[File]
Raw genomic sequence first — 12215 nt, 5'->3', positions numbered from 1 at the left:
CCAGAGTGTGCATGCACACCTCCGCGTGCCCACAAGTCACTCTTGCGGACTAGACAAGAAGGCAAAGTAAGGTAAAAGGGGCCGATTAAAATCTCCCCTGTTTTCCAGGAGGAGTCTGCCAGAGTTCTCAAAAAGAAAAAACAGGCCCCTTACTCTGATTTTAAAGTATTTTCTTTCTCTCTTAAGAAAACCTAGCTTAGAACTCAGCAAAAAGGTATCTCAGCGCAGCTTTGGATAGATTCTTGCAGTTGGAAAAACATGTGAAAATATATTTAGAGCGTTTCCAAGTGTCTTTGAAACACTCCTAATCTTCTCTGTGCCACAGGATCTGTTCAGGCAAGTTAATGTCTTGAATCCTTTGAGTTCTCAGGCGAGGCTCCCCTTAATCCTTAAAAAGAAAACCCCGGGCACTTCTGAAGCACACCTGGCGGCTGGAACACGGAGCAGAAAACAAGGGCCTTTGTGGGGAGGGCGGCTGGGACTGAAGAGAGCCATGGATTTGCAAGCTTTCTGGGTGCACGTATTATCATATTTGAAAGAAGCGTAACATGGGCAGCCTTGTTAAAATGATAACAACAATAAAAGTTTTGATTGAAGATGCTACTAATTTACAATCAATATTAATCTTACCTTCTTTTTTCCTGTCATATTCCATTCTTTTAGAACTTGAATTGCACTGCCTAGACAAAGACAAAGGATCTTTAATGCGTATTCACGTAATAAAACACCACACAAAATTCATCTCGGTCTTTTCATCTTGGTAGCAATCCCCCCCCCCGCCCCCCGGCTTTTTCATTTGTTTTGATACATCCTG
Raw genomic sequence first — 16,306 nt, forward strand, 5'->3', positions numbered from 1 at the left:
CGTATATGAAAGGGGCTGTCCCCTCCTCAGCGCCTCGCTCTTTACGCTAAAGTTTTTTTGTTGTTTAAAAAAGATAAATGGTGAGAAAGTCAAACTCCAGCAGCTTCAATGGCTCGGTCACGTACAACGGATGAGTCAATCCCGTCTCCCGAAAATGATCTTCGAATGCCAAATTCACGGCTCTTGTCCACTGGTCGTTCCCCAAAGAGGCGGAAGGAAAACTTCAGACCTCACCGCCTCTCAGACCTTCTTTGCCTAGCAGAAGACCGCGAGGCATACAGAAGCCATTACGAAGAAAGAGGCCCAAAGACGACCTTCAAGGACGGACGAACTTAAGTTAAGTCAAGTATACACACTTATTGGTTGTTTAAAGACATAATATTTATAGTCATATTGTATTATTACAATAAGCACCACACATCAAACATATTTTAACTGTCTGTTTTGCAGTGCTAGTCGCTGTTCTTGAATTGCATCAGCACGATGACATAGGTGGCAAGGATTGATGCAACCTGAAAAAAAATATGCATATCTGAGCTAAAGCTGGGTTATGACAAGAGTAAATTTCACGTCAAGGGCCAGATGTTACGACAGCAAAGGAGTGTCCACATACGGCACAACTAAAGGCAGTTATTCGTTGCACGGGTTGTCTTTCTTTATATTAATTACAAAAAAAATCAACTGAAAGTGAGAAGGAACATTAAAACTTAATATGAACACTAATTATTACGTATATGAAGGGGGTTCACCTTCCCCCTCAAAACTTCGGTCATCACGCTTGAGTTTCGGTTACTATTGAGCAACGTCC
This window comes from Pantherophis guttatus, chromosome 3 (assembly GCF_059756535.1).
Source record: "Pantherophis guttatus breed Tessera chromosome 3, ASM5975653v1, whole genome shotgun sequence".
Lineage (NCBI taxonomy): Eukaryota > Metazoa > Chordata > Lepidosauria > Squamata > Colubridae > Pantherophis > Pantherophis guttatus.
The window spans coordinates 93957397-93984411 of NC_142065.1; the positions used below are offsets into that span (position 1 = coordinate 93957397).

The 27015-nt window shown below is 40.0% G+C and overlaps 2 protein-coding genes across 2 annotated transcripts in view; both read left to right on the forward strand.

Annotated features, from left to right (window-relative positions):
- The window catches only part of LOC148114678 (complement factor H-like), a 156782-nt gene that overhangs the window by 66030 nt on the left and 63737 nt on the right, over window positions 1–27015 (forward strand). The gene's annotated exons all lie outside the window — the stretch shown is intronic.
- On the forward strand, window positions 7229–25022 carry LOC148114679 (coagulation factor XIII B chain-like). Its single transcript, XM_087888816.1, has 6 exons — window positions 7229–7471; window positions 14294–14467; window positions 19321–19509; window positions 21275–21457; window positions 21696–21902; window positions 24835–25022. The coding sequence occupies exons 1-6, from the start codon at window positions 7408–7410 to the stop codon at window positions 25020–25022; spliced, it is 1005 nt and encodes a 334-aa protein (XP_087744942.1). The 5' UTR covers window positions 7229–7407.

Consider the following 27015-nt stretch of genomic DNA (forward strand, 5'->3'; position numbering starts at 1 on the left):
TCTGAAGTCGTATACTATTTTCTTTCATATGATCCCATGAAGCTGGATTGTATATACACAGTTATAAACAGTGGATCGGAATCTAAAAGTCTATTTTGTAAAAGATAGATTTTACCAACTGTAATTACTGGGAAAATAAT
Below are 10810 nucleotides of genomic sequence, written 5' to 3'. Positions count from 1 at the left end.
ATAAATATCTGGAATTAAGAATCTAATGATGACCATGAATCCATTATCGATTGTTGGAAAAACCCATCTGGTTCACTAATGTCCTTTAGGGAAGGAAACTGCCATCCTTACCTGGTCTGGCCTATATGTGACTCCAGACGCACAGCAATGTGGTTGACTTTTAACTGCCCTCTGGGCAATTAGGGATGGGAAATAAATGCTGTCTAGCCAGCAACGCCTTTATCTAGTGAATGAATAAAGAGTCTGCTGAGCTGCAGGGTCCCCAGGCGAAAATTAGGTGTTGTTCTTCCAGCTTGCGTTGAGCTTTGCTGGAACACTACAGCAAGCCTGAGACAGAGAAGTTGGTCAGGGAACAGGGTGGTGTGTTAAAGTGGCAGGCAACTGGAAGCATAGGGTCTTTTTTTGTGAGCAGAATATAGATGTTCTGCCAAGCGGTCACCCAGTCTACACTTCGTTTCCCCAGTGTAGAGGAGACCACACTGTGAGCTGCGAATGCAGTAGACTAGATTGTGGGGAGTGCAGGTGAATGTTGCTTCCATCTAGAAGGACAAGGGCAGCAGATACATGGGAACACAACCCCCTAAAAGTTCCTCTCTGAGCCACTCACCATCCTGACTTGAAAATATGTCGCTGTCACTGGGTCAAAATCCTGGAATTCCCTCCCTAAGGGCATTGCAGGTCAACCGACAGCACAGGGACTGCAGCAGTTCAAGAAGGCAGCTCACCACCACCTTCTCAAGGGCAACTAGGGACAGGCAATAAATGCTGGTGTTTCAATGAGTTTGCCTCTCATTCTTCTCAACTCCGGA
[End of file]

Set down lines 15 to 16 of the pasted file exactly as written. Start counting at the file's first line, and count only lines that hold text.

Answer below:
Below are 10810 nucleotides of genomic sequence, written 5' to 3'. Positions count from 1 at the left end.
ATAAATATCTGGAATTAAGAATCTAATGATGACCATGAATCCATTATCGATTGTTGGAAAAACCCATCTGGTTCACTAATGTCCTTTAGGGAAGGAAACTGCCATCCTTACCTGGTCTGGCCTATATGTGACTCCAGACGCACAGCAATGTGGTTGACTTTTAACTGCCCTCTGGGCAATTAGGGATGGGAAATAAATGCTGTCTAGCCAGCAACGCCTTTATCTAGTGAATGAATAAAGAGTCTGCTGAGCTGCAGGGTCCCCAGGCGAAAATTAGGTGTTGTTCTTCCAGCTTGCGTTGAGCTTTGCTGGAACACTACAGCAAGCCTGAGACAGAGAAGTTGGTCAGGGAACAGGGTGGTGTGTTAAAGTGGCAGGCAACTGGAAGCATAGGGTCTTTTTTTGTGAGCAGAATATAGATGTTCTGCCAAGCGGTCACCCAGTCTACACTTCGTTTCCCCAGTGTAGAGGAGACCACACTGTGAGCTGCGAATGCAGTAGACTAGATTGTGGGGAGTGCAGGTGAATGTTGCTTCCATCTAGAAGGACAAGGGCAGCAGATACATGGGAACACAACCCCCTAAAAGTTCCTCTCTGAGCCACTCACCATCCTGACTTGAAAATATGTCGCTGTCACTGGGTCAAAATCCTGGAATTCCCTCCCTAAGGGCATTGCAGGTCAACCGACAGCACAGGGACTGCAGCAGTTCAAGAAGGCAGCTCACCACCACCTTCTCAAGGGCAACTAGGGACAGGCAATAAATGCTGGTGTTTCAATGAGTTTGCCTCTCATTCTTCTCAACTCCGGA